Wake Effects of Large Offshore Wind Farms - a study of the Mesoscale Atmophere

Patrick Volker

Research output: Book/ReportPh.D. thesis

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The power production contribution to the power system from offshore wind energy is continuously increasing in the northern European countries. A better understanding of the influence of wind farms to those downstream and to the lower atmosphere will help optimising energy production from large wind farm clusters. Mesoscale models allow the simulation of large domains sufficiently to capture large wind farms and surroundings at reasonable computational costs, but processes below the horizontal resolution remain unresolved and have to be parametrised, such as the effects of the wind turbines to the flow. In the past, several approaches have been introduced, ranging from surface roughness change to drag approaches which usually also add turbulence. A new scheme is implemented in the Weather Research and Forecast (WRF) model. Measurements from Horns Rev I are used to evaluate the new scheme together with that in the WRF model. Results show an improvement of robustness in vertical resolution dependency. Furthermore, the velocity and “turbulence kinetic energy” fields agree better to those of high resolution models. The two schemes are applied to various problems. A hypothetical offshore wind farm in northern California, shows a sensitivity of the velocity field around the wind farm to atmospheric conditions aloft. For a shallow boundary layer capped by a steep inversion, gravity waves were generated, with related anomalies of the atmospheric variables aloft. Dependencies of the wind farm efficiency and the wind farm’s wake recovery to different atmospheric conditions aloft were found in an idealised case study. Moreover, the wind farm efficiency to different climates for wind farm sizes up to 375 km2 was examined. The modelled production varied with wind climate and were well above 1Wm−2, contrary to another study. Finally, wind farm shadowing was studied for the worst case scenario, in which two wind farms are perfectly aligned. For this scenario, considerable production losses of the downstream wind farm are expected, even with a separation of 5 wind farm lengths.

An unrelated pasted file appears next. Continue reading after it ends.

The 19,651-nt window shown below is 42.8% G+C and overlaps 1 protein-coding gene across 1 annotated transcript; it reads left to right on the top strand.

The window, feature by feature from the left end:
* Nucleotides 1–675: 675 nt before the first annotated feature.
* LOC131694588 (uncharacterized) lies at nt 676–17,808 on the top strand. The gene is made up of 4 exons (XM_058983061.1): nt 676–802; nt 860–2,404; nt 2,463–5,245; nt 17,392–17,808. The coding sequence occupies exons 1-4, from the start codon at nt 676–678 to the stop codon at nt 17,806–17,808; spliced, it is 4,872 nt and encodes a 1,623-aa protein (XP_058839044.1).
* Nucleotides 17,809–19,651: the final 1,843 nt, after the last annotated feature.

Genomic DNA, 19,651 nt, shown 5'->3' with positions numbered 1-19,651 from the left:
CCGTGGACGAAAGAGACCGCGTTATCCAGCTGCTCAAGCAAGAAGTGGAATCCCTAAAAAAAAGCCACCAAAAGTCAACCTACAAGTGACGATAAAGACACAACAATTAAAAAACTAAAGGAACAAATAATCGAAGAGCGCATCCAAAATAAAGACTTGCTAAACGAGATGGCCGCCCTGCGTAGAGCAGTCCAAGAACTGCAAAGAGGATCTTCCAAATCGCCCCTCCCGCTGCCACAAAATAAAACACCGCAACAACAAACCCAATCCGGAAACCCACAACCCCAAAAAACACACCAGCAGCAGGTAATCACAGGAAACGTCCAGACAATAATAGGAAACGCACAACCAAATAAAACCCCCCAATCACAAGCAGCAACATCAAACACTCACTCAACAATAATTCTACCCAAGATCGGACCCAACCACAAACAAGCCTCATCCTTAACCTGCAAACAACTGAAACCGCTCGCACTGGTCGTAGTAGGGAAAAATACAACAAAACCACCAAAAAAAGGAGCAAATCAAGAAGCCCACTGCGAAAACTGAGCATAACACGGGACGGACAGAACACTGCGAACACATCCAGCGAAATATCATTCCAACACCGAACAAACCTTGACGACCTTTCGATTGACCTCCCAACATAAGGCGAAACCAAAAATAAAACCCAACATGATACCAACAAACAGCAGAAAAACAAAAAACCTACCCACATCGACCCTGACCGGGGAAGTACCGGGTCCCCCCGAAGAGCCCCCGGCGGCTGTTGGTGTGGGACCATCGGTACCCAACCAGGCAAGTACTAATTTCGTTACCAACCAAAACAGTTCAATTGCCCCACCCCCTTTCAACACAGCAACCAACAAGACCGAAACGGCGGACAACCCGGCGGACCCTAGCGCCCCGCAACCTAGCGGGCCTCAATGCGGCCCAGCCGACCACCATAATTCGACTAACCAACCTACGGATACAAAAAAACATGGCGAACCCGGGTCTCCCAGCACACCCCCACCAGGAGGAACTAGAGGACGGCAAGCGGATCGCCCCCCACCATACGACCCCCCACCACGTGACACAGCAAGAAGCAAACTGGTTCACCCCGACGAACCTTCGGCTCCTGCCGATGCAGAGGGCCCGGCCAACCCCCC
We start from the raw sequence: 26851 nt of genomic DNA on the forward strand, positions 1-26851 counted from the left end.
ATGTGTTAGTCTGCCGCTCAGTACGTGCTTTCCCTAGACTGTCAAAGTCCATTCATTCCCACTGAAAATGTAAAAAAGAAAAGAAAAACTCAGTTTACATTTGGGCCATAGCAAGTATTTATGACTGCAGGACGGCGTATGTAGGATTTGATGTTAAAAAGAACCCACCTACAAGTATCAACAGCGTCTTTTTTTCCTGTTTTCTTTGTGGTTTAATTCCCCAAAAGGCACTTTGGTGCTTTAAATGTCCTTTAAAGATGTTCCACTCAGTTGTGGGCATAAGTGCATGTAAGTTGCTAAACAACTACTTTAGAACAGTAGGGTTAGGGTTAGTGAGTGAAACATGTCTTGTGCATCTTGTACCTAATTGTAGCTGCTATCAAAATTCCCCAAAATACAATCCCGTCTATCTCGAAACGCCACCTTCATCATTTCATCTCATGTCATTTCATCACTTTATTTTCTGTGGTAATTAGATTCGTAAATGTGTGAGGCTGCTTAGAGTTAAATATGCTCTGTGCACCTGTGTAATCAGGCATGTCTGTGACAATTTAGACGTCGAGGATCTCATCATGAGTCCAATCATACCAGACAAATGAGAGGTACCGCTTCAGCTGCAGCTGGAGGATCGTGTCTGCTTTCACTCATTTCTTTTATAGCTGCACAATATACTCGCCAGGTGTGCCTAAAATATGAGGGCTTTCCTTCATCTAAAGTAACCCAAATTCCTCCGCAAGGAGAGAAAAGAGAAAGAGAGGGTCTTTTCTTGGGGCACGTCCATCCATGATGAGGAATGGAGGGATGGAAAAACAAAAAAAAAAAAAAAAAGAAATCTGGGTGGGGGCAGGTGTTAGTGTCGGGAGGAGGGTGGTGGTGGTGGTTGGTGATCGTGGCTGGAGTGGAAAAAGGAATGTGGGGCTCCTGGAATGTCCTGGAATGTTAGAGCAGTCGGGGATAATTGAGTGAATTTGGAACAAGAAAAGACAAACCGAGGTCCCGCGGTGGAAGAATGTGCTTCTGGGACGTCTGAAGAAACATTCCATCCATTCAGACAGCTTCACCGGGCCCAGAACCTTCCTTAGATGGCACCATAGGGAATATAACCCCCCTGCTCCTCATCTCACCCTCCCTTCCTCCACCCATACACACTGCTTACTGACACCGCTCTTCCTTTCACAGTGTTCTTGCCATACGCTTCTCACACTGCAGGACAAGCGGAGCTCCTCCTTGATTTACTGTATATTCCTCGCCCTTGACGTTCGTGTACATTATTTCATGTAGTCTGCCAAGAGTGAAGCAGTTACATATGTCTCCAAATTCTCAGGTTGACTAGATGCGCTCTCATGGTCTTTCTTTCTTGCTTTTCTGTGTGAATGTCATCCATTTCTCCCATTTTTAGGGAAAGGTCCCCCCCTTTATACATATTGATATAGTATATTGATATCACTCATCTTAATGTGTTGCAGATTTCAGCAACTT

Original languageEnglish
PublisherDTU Wind Energy
Number of pages132
ISBN (Electronic)978-87-92897-76-6
Publication statusPublished - 2014
SeriesDTU Wind Energy PhD


  • DTU Wind Energy PhD-0035(EN)
  • DTU Wind Energy PhD-0035


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